There is clear evidence of tacit and sideways concession that the rough concept has value. Some authors have resurrected earlier and long dormant articles that, in retrospect, made salient (and prescient) points; these seem to establish prior "precedence". However, precedence is irrelevant unless it is paraded to help fan the growing fire of an enlightening perspective that runs counter to extant and accepted perceptions (the latter having a mass action effect). It is the perspective, not any particular author, that should be handed the acclaim; and that demands perceptual readjustment. Personally, I am delighted when I find an old article that was pointing in, what I believe was, the right direction, although it was passed over when published; I have highlighted these when I have found them. I would encourage everyone to look for them and parade them, for they will bring along their own flashes of insight. Suppressing mention of new ideas – because this might be viewed as admitting their possible value is a nonsense and more akin to "religion", in its strict etymological meaning, "religare: to tie up, to tie back".

So what points of "precedence" have I proposed and what do I parade to support them?

The elements that are still "cinderellas" that warrant investigative dissection:

Recently, it has become abundantly clear that there is a stampede towards a new perspective. "Inflammation, regeneration and tissue homeostasis" have become an in vogue, integrated research arena. The PNAS changed its "Immunology" section to "Immunology and inflammation" on the 15th July 2015. There is no obvious evidence that any of this shift in attention has been influenced by my writing. Indeed, why should it be? If it is largely right (closer to the mirage of "the Truth") then there will, inevitably, prove to be multiple routes to its ultimate realisation, formulation and exposition.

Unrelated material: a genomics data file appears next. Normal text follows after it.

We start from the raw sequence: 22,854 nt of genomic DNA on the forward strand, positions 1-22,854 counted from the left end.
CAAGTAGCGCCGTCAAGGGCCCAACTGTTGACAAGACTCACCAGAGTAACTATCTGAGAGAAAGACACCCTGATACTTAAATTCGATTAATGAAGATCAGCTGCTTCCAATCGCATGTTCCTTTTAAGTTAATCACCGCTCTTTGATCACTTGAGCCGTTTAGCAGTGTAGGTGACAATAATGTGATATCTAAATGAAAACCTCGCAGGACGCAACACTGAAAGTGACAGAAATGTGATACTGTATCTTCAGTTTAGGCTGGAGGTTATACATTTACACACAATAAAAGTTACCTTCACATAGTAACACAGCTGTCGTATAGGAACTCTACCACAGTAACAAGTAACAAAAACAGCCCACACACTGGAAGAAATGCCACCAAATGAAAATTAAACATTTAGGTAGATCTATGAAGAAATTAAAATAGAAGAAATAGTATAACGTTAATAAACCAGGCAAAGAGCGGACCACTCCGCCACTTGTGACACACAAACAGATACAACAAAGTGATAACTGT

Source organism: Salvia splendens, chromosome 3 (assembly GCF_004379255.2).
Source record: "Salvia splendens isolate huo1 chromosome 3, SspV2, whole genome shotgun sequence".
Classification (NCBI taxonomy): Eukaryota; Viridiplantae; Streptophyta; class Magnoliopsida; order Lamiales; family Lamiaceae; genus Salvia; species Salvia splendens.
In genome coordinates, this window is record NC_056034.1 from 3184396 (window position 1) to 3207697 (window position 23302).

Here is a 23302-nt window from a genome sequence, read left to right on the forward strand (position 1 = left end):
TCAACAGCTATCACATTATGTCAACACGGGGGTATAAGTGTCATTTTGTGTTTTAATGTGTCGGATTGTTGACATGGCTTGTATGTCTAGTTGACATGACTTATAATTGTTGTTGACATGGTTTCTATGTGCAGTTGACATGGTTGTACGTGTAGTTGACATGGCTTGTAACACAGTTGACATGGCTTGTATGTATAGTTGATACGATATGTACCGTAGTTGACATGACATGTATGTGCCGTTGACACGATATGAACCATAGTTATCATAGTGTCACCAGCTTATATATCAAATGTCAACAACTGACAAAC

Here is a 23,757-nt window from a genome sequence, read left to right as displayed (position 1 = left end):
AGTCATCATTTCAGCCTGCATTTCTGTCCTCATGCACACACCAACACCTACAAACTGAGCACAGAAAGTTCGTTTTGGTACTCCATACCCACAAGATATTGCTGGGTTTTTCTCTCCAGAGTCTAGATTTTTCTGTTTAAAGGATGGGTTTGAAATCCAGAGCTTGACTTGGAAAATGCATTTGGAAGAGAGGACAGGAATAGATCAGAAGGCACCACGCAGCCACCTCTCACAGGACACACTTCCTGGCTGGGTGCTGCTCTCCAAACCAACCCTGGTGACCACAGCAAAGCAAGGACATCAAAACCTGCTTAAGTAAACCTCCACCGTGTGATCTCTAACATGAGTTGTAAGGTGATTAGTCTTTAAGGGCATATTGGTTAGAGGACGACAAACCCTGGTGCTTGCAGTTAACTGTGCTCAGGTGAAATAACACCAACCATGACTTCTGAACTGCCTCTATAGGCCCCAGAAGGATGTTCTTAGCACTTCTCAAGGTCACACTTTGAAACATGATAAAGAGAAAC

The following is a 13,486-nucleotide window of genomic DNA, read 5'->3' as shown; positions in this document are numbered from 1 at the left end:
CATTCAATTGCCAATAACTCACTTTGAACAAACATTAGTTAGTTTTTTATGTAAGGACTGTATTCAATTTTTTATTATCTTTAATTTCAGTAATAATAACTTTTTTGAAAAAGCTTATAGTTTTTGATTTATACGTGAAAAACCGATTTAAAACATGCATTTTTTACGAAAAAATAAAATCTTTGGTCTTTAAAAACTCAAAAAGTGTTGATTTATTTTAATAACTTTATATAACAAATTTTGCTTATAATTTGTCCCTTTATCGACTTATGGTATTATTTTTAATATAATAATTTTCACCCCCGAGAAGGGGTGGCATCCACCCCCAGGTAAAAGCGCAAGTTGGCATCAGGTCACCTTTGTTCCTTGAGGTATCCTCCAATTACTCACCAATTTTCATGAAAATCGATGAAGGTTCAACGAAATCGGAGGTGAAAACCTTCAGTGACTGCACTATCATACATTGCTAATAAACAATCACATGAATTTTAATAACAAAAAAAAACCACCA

However, I can savour the knowledge of having been one of the first – perhaps even the first – to realise the promise and power that a radical change in perspective could bring. That was, at fleeting instants, orgasmicly mind blowing and sufficient reward in itself.

Finally – even an inexperienced investigator would be able to quickly establish the reality that my articles and the ideas presented in them have been, effectively, "scooped"; and scooped following repeated rejections by various journals (including much damning criticism in the process). There is no justification for parading this other than to stress, "For heaven's sake, someone, take ALL of this seriously." I am sure it has many warts and much amateur naïveté but it also uncovers seams of "conceptual platinum" that are begging to be "mined". The refusal to advertise its existence has slowed progress towards a much deeper understanding and towards an improved technological manipulation of virtually all disease.

I do not consider that it is my place to speculate about the circumstances that may have led to my contribution being eclipsed; for that would just turn into ugly pique. But, historians, philosophers and anthropologists who focus on science may, eventually, find this to be "fertile territory" for analysis.

I would have been very interested to attend this workshop (International workshop on the Danger Model). However, the fact that I have discovered it only today – 17 days before it starts – does not augur inclusion, respect or welcome. Perhaps that is appropriate.

"You can lead a horse to water but you can't make it drink."